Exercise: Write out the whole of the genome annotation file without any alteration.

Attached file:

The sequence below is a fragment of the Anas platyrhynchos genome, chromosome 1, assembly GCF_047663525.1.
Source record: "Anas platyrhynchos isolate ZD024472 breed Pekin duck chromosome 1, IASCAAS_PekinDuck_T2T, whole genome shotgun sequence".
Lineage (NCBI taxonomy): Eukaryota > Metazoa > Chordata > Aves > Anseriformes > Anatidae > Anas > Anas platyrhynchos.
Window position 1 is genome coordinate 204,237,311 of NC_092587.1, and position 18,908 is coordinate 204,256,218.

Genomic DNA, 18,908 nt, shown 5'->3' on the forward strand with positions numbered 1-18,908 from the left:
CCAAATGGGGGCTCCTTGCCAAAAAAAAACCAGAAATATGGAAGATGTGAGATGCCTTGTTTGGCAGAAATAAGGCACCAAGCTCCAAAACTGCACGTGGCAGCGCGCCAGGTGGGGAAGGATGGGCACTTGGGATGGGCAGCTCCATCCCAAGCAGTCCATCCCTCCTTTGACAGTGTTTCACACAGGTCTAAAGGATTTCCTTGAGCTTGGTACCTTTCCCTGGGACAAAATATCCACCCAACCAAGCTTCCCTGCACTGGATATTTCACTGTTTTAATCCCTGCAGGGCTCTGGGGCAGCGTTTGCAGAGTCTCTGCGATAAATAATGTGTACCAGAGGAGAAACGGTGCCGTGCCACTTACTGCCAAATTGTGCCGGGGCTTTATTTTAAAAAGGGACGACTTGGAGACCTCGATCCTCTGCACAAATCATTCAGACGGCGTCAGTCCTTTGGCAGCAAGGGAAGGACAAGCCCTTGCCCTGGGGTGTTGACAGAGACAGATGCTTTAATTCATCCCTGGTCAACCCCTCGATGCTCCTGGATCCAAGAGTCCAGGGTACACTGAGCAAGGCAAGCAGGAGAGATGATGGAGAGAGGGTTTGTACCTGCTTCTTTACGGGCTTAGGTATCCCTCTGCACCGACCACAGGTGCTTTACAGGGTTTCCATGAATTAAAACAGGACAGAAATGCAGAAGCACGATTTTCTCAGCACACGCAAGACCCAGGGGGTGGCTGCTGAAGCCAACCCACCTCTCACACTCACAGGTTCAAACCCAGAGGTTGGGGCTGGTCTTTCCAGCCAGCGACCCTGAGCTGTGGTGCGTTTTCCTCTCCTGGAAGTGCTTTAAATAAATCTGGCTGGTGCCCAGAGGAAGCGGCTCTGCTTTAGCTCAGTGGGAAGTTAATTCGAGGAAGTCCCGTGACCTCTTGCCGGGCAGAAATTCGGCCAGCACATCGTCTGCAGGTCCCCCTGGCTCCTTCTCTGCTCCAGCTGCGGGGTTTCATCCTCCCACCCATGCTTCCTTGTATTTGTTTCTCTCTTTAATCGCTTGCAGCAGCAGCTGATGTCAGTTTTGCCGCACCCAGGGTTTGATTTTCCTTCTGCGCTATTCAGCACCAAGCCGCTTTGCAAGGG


The sequence below is a fragment of the Anas platyrhynchos genome, chromosome 1, assembly GCF_047663525.1.
Source record: "Anas platyrhynchos isolate ZD024472 breed Pekin duck chromosome 1, IASCAAS_PekinDuck_T2T, whole genome shotgun sequence".
Lineage (NCBI taxonomy): Eukaryota > Metazoa > Chordata > Aves > Anseriformes > Anatidae > Anas > Anas platyrhynchos.
Window position 1 is genome coordinate 204,237,311 of NC_092587.1, and position 18,908 is coordinate 204,256,218.

Genomic DNA, 18,908 nt, shown 5'->3' on the forward strand with positions numbered 1-18,908 from the left:
CCAAATGGGGGCTCCTTGCCAAAAAAAAACCAGAAATATGGAAGATGTGAGATGCCTTGTTTGGCAGAAATAAGGCACCAAGCTCCAAAACTGCACGTGGCAGCGCGCCAGGTGGGGAAGGATGGGCACTTGGGATGGGCAGCTCCATCCCAAGCAGTCCATCCCTCCTTTGACAGTGTTTCACACAGGTCTAAAGGATTTCCTTGAGCTTGGTACCTTTCCCTGGGACAAAATATCCACCCAACCAAGCTTCCCTGCACTGGATATTTCACTGTTTTAATCCCTGCAGGGCTCTGGGGCAGCGTTTGCAGAGTCTCTGCGATAAATAATGTGTACCAGAGGAGAAACGGTGCCGTGCCACTTACTGCCAAATTGTGCCGGGGCTTTATTTTAAAAAGGGACGACTTGGAGACCTCGATCCTCTGCACAAATCATTCAGACGGCGTCAGTCCTTTGGCAGCAAGGGAAGGACAAGCCCTTGCCCTGGGGTGTTGACAGAGACAGATGCTTTAATTCATCCCTGGTCAACCCCTCGATGCTCCTGGATCCAAGAGTCCAGGGTACACTGAGCAAGGCAAGCAGGAGAGATGATGGAGAGAGGGTTTGTACCTGCTTCTTTACGGGCTTAGGTATCCCTCTGCACCGACCACAGGTGCTTTACAGGGTTTCCATGAATTAAAACAGGACAGAAATGCAGAAGCACGATTTTCTCAGCACACGCAAGACCCAGGGGGTGGCTGCTGAAGCCAACCCACCTCTCACACTCACAGGTTCAAACCCAGAGGTTGGGGCTGGTCTTTCCAGCCAGCGACCCTGAGCTGTGGTGCGTTTTCCTCTCCTGGAAGTGCTTTAAATAAATCTGGCTGGTGCCCAGAGGAAGCGGCTCTGCTTTAGCTCAGTGGGAAGTTAATTCGAGGAAGTCCCGTGACCTCTTGCCGGGCAGAAATTCGGCCAGCACATCGTCTGCAGGTCCCCCTGGCTCCTTCTCTGCTCCAGCTGCGGGGTTTCATCCTCCCACCCATGCTTCCTTGTATTTGTTTCTCTCTTTAATCGCTTGCAGCAGCAGCTGATGTCAGTTTTGCCGCACCCAGGGTTTGATTTTCCTTCTGCGCTATTCAGCACCAAGCCGCTTTGCAAGGG